BILL wrote on 2004-11-12 UTCExcellent ★★★★★
I thought i was the only one in the UNIVERSE who had ever heard of smess... i still have my board in good condition.

F. Mendonca wrote on 2003-11-11 UTCExcellent ★★★★★
My comment is on both Smess and All the Kings' Men as I've played both of them and LOVE both of them. I regretfully am missing two dark brown ARCHERS from my All the Kings' Men game and would like to know if anybody would like to sell me 2. Thanks! Contact [email protected] Today is Nov. 11, 2003.

Richard wrote on 2003-05-30 UTCExcellent ★★★★★
In 1977, Andimeshk Iran, I came in Second Place to Mark Price from Sacramento CA. We had a school tornament to find the best Smess player. This preceded the Chess tornament to which I also won second place to MP. It was a great game to play and everybody in my school wanted to play it. It was as exiting as chess but alot more fun. For me Smess brings back memories of some of the best days of my life in Iran before the Revolution.

The Gather wrote on 2003-04-13 UTCExcellent ★★★★★
Wow!   I had 'Take the Brain' as a kid (OK .. still got it sans box)& no
one I've ever chatted to knew what it was!  Great to find out it's US
name.
Amazin'!

Anonymous wrote on 2003-02-04 UTCExcellent ★★★★★
Does anyone have an spare Smess game that they would be willing to sell? Must have all pieces and instructions. Please contact soon. Today's date is 2-3-03 conntact [email protected] (no caps)

Richard wrote on 2002-09-22 UTCExcellent ★★★★★
Loved this game when I was younger and have Two versions of the Smess game
one that my Relitive gave me when he got bored with it and one I found at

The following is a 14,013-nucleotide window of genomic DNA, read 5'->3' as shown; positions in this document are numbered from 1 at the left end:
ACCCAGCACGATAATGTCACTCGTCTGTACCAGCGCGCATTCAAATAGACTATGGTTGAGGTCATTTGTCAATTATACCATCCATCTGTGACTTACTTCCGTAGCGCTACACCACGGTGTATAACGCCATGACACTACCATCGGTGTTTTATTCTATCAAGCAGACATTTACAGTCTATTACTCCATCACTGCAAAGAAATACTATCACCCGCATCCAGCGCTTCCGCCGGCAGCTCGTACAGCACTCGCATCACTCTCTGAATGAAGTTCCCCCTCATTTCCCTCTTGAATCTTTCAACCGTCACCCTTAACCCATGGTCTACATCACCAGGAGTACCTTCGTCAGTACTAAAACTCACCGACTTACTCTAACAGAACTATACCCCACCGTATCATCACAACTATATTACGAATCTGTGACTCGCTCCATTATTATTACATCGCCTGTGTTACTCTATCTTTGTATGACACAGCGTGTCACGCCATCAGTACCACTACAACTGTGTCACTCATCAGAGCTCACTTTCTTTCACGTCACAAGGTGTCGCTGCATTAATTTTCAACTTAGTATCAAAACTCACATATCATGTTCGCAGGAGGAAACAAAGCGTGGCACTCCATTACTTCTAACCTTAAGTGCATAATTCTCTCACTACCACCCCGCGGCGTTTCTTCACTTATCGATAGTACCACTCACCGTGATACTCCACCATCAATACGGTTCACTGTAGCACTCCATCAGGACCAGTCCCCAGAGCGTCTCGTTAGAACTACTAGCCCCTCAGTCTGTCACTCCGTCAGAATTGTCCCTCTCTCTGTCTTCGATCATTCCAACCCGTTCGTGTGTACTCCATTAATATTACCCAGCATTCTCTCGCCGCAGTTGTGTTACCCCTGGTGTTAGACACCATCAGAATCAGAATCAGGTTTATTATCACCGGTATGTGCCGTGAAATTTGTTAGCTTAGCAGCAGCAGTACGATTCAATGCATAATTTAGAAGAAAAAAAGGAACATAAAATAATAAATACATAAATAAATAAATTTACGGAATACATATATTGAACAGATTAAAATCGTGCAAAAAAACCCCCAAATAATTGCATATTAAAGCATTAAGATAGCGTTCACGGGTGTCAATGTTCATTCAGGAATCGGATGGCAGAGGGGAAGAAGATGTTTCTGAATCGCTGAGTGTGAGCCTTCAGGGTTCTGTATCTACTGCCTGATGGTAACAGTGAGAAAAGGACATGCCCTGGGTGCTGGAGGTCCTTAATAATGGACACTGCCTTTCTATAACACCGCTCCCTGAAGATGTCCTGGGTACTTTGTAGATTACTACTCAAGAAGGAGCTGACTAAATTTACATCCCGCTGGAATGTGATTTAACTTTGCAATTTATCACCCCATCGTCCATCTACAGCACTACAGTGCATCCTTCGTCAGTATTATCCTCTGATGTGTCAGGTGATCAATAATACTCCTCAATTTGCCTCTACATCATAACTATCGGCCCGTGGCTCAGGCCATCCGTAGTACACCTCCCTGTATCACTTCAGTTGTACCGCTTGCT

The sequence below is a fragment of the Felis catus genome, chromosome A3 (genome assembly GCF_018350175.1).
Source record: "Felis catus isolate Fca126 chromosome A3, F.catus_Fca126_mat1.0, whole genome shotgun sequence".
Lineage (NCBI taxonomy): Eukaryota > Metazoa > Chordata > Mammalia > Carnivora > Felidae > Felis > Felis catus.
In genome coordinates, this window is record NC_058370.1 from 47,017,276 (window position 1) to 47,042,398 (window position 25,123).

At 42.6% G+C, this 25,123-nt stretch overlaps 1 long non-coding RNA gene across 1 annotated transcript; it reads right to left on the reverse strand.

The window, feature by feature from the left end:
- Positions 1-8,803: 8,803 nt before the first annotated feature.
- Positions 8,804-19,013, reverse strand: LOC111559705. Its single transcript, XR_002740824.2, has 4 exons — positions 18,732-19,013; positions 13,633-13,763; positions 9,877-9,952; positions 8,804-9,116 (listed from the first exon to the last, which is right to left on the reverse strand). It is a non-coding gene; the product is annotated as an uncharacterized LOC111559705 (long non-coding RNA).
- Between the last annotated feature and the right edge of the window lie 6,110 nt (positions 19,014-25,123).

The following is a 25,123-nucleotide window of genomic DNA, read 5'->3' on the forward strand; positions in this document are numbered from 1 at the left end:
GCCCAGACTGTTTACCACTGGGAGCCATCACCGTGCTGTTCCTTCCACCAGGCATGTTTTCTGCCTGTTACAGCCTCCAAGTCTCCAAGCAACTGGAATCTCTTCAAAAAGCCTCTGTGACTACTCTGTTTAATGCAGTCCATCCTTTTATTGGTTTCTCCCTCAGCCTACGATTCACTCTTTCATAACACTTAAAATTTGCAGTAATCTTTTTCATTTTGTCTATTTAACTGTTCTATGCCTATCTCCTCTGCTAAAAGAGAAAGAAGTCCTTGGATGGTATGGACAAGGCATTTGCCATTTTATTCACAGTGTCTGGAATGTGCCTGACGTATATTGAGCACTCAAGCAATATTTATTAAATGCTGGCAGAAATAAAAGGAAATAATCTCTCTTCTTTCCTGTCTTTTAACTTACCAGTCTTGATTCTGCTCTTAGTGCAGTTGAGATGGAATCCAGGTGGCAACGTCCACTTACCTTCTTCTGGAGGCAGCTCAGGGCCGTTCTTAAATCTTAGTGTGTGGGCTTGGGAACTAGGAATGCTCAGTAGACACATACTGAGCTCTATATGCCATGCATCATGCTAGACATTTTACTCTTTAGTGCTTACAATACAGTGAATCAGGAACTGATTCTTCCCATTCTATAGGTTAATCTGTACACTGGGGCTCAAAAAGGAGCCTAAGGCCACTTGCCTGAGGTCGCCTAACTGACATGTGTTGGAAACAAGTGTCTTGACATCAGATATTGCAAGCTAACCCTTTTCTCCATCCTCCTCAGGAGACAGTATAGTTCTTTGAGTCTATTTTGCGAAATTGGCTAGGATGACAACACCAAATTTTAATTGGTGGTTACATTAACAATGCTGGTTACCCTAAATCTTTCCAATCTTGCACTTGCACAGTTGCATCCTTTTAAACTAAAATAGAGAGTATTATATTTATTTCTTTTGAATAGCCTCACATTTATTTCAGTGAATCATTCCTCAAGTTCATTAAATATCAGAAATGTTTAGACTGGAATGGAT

a Yard Sale a few years back.  Sad to say that no one I hang with knows 
how to play the game or wants to learn.  I was wondering if there is a 
computer version of this game somewhere out there?  This is the Type of 
Computer Chess that would go great with some Computer Graphics.  Thanks
for
Having this Site did not know anyone else rememberd the game.

Anonymous wrote on 2002-09-18 UTCExcellent ★★★★★

Anonymous wrote on 2002-09-05 UTCGood ★★★★
I wonder if this is the Michael Jacobs who lived in south africa and directed chess tournaments. if so I'm trying to make contact. Ian Kitai, 95 bayly st w #202, Ajax, Ontario, Canada L1S 7K8

Michael Jacobs wrote on 2002-07-21 UTCGood ★★★★
I used to have a copy of 'Take the Brain', and played it a lot.  It is a
great game, and the 'one-way' system means that moves must be planned very
carefully.  Ultimately, he who controls the central squares usually wins
the game.  The typical '1970s' graphics add to the charm of the game, and
'All the King's Men', whilst more 'dignified', somehow lacks this cute
element of anarchy...

Whilst I had seen 'All the King's Men', the 'Smess' version is news to me.
 I am very pleased to see that this game is still preserved for posterity,
and hope one day to see a commercial edition on sale again so that I
restore it to my collection!

I would have rated this item as excellent - even just for existing - if
the pictures of the pieces had been a bit clearer, and more had been said
about actual game-play.